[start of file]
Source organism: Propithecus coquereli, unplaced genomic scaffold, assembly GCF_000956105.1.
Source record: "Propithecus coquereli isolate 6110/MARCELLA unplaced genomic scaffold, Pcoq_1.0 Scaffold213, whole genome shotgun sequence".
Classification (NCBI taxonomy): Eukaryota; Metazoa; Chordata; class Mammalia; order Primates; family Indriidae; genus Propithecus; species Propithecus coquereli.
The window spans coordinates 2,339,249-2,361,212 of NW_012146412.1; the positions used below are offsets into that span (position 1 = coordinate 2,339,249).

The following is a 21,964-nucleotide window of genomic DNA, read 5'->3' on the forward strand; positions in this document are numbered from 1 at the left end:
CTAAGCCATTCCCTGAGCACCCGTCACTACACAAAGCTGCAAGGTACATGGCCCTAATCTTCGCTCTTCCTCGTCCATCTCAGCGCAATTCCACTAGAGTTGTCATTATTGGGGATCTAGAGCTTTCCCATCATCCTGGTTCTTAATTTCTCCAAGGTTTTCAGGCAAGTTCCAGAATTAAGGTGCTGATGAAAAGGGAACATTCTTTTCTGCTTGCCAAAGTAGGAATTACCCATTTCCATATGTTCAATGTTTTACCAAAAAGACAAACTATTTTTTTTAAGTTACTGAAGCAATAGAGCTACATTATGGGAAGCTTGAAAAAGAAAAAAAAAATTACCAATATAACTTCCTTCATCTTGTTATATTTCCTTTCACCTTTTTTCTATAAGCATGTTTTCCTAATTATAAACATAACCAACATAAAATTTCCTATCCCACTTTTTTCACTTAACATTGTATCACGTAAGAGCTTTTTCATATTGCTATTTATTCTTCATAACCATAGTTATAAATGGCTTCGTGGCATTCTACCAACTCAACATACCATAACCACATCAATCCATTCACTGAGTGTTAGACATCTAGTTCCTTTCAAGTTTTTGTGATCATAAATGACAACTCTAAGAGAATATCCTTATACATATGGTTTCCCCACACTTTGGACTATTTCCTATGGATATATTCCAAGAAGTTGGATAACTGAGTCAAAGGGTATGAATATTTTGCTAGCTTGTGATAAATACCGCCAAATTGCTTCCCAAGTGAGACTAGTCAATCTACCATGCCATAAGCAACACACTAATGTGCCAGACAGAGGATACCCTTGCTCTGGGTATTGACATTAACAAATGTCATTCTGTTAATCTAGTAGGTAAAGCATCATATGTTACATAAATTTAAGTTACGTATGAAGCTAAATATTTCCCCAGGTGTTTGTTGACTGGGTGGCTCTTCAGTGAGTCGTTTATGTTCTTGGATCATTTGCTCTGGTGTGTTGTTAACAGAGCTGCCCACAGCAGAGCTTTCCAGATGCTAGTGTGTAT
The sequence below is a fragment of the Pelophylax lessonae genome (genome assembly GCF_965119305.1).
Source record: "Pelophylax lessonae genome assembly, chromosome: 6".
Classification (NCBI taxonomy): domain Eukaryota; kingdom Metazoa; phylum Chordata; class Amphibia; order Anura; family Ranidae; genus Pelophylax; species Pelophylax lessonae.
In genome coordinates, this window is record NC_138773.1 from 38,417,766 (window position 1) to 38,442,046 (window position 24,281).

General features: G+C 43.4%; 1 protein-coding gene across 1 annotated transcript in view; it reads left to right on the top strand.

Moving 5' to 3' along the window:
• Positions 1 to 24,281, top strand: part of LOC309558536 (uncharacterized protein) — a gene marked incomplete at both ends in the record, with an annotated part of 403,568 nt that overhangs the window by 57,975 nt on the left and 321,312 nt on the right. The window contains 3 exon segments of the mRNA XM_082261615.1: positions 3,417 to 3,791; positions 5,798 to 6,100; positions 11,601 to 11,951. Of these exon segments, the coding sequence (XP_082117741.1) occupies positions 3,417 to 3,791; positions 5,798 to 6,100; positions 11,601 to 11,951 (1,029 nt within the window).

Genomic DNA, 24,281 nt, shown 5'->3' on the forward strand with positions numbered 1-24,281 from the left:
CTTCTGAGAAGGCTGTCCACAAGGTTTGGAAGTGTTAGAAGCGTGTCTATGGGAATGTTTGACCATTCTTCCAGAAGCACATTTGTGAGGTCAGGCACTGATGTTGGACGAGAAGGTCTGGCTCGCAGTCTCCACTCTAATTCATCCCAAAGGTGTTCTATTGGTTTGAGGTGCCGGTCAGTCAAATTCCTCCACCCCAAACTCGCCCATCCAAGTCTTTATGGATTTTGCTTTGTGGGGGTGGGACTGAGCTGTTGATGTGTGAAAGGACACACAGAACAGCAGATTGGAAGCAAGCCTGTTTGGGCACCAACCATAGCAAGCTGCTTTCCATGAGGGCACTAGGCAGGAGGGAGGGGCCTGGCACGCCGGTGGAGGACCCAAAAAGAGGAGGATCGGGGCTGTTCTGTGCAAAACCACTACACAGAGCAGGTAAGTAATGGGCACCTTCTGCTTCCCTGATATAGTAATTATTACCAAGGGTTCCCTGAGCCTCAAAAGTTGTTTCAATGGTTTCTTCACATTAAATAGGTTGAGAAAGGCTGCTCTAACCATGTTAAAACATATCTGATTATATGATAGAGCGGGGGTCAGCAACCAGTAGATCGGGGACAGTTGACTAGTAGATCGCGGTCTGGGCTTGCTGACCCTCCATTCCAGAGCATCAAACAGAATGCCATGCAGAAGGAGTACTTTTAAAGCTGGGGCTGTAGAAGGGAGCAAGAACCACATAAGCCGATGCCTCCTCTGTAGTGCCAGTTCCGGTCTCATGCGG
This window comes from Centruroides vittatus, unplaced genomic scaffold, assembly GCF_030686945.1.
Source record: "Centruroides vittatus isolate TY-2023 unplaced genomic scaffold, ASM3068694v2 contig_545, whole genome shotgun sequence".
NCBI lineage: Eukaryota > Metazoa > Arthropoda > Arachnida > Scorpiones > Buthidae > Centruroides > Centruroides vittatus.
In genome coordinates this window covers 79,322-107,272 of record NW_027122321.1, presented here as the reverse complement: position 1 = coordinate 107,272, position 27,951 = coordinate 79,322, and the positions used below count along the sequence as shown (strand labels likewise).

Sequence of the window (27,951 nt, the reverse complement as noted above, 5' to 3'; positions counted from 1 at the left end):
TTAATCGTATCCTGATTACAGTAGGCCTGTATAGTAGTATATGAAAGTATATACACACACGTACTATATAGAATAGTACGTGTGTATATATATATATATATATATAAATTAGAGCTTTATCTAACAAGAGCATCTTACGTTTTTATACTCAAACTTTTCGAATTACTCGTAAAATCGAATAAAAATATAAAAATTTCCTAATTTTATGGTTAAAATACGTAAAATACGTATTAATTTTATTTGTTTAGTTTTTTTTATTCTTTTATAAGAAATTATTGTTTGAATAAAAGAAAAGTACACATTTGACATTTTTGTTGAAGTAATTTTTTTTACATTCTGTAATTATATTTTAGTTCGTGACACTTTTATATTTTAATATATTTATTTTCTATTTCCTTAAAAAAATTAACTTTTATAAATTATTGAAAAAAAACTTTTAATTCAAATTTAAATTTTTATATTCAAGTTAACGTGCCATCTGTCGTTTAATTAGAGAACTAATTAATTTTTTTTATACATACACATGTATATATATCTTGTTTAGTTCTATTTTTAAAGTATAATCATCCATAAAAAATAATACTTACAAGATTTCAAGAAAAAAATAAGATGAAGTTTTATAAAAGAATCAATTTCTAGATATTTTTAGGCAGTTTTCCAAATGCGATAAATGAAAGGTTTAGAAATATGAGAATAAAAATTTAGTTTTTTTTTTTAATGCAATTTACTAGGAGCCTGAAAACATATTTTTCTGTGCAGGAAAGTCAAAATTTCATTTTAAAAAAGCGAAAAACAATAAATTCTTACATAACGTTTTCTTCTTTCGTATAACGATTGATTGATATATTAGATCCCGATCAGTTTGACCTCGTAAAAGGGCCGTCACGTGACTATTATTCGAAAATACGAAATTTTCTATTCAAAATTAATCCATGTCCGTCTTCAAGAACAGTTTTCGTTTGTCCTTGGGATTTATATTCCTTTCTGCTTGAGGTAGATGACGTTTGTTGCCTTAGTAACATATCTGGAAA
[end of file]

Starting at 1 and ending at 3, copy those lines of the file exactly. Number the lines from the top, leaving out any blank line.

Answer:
Source organism: Propithecus coquereli, unplaced genomic scaffold, assembly GCF_000956105.1.
Source record: "Propithecus coquereli isolate 6110/MARCELLA unplaced genomic scaffold, Pcoq_1.0 Scaffold213, whole genome shotgun sequence".
Classification (NCBI taxonomy): Eukaryota; Metazoa; Chordata; class Mammalia; order Primates; family Indriidae; genus Propithecus; species Propithecus coquereli.